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U.N Security Council Passes Gaza Ceasefire Resolution

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U.N Security Council Votes on Gaza Disaster
by C. L. Cook
An emergency session of the U.N. Security Council (UNSC) worked late into Thursday evening in an effort to broach a ceasefire in Gaza, where Israeli Defense Forces' aggression has so far killed more than 750 and wounded more than 3200 Palestinians.
Israel began its offensive, 'Cast Lead' fourteen days ago, claiming the massive military invasion of the Gaza Strip was a retaliation for rockets fired from Gaza into neighbouring territory claimed by Israel.The Israeli government blames Hamas, the political leaders of an isolated Gaza as the responsible party in the two week-old hostilities.
Hopes for a resolution at the fifteen member UNSC were thin earlier this evening, but condemnation of Israel's one-sided destruction of Gaza, with its attendant civilian death toll, coming from around the globe has quickened the pace of agreement at the council.
The United States blocked a previous attempt at a ceasefire, saying Hamas was unlikely to honour it. But, video images of the destruction and suffering of Palestinians coming out of Gaza despite an Israeli Defense Forces ban on foreign journalists, and growing demonstrations against what is seen as becoming a humanitarian disaster of the first order, worked to weaken U.S. resolve to use its vote at the UNSC to allow Israel complete its military aims in the Strip.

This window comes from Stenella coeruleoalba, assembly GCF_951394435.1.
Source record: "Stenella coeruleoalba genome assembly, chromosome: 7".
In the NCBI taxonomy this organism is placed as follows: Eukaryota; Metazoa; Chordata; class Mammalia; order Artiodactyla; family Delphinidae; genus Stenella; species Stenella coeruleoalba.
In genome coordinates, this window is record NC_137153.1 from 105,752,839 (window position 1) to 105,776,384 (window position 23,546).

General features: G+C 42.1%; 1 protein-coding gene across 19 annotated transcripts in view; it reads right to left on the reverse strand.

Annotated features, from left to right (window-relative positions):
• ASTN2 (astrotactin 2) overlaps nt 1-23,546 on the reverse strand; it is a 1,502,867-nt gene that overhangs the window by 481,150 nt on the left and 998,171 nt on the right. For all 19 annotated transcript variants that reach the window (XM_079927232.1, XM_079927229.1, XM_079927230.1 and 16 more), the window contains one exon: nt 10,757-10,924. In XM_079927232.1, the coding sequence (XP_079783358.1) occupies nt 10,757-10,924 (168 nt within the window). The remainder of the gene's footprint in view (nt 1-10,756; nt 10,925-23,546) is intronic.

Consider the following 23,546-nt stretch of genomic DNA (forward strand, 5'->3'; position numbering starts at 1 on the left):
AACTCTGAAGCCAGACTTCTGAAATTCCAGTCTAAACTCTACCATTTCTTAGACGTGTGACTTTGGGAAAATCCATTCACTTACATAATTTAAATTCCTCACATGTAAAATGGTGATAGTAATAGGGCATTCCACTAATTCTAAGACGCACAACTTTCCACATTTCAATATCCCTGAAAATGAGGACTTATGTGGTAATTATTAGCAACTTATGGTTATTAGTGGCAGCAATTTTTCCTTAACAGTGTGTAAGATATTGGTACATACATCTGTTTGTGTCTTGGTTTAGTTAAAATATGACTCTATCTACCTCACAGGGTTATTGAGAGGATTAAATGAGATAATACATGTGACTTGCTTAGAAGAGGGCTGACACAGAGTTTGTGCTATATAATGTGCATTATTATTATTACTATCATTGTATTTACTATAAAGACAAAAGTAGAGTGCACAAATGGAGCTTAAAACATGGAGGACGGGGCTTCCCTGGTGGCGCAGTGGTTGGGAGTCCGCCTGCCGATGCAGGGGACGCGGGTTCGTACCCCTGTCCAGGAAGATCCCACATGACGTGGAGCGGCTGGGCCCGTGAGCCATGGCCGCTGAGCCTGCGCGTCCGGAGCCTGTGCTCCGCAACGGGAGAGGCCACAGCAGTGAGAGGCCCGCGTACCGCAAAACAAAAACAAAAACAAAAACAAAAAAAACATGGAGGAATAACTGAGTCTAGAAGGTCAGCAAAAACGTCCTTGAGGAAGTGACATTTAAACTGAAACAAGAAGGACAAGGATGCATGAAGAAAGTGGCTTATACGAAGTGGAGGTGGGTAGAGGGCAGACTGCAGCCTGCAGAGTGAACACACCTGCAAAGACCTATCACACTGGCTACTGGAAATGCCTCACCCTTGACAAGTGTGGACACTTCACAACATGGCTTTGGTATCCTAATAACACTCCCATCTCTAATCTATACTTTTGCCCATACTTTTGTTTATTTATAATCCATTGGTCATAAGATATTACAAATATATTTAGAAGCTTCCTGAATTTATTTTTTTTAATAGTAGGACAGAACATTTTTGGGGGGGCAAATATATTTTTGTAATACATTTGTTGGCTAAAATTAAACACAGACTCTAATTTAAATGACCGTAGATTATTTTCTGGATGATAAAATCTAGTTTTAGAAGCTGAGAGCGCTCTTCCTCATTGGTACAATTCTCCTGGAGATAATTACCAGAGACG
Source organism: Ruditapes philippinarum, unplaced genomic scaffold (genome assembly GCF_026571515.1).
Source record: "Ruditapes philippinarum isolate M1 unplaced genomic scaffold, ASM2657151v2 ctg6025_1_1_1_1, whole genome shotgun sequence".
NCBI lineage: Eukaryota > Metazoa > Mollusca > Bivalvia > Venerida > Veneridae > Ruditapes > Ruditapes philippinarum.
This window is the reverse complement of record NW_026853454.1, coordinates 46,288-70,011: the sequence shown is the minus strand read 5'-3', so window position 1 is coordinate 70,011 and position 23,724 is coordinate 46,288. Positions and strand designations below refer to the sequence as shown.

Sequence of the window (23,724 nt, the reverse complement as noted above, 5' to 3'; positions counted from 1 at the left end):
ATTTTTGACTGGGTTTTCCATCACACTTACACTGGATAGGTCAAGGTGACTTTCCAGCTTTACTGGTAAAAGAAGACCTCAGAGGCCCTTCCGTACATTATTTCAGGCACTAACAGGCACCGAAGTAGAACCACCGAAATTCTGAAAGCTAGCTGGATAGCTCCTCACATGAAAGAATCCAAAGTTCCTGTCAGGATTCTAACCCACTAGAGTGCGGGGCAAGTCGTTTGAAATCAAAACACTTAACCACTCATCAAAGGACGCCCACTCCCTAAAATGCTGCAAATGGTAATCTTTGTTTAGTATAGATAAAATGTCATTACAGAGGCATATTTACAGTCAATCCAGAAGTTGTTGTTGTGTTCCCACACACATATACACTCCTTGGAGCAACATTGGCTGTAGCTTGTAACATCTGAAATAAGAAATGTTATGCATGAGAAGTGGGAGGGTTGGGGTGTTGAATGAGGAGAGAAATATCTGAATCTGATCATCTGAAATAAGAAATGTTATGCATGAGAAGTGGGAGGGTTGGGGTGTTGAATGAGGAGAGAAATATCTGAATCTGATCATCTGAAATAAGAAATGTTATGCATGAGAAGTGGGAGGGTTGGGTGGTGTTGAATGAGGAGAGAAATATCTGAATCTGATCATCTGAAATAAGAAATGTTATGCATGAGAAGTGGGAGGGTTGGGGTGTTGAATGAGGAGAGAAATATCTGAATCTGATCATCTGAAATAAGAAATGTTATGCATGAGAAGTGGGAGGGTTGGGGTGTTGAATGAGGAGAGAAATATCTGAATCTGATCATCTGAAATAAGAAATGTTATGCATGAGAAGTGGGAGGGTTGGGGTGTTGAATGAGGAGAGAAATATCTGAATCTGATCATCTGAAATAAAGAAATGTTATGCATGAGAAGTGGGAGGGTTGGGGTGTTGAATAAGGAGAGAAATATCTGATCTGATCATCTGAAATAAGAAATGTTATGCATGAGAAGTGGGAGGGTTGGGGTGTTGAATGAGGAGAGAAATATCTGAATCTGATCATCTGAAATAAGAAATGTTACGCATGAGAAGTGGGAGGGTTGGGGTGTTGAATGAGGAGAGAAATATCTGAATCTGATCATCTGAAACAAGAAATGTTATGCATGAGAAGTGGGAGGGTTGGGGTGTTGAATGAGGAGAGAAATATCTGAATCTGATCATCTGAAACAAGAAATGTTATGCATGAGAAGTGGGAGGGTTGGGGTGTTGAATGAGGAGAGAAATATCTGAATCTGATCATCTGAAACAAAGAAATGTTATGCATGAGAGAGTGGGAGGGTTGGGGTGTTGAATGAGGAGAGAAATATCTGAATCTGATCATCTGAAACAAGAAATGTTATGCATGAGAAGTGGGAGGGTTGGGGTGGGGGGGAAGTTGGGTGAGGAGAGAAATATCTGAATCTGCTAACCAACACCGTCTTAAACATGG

The conflict looked to spread Thursday, as unconfirmed IDF reports of rockets coming from Lebanon were answered by Israeli rockets fire into southern Lebanon. 
Reuters news reports an unanimous vote for a draft resolution, quoting Saudi Foreign Minister, Saud Al-Faisal saying: "This is [...] a historic event." While Al-Faisal's United Kingdom counterpart, David Miliband promised the resolution would: "send a very strong signal about the determination of the whole international community."
Representatives from India, Saudi Arabia, Egypt, and a Palestinian member were allowed non-voting participation in the resolution procedure presented by the president of the council, representative from France, which stated as conditions of a ceasefire, in part:
- The end of the firing of rockets.
- The end of Israeli "manoevres."
- The cessation of illegal weapons traffic into the region.
In a show of hands, draft resolution s2009-23 passed, but failed to gain unanimous endorsement with United States representative Condoleezza Rice's abstention. Regardless, Miliband treated the vote's passage as a sign of a "unanimity of purpose," saying:
"We all have responsibilities to [...] chart a course back to resolution 1850 [...] a task to which we are all totally committed."
Rice said she was "pleased" to join the conversation, saying the resolution is "a step towards our goals." She cited Egyptian president Hosni Mubarek's efforts as the way to a "sustainable solution," saying the U.S. would like to give the Egyptian initiative a chance to come to a conclusion, while maintaining Hamas as the sole progenitors of the current crisis, and saying the United States requires another resolution that "re-establishes the Palestinian Authority's control" of crossings in and out of Gaza.

Security Council overwhelmingly calls for immediate Gaza ceasefire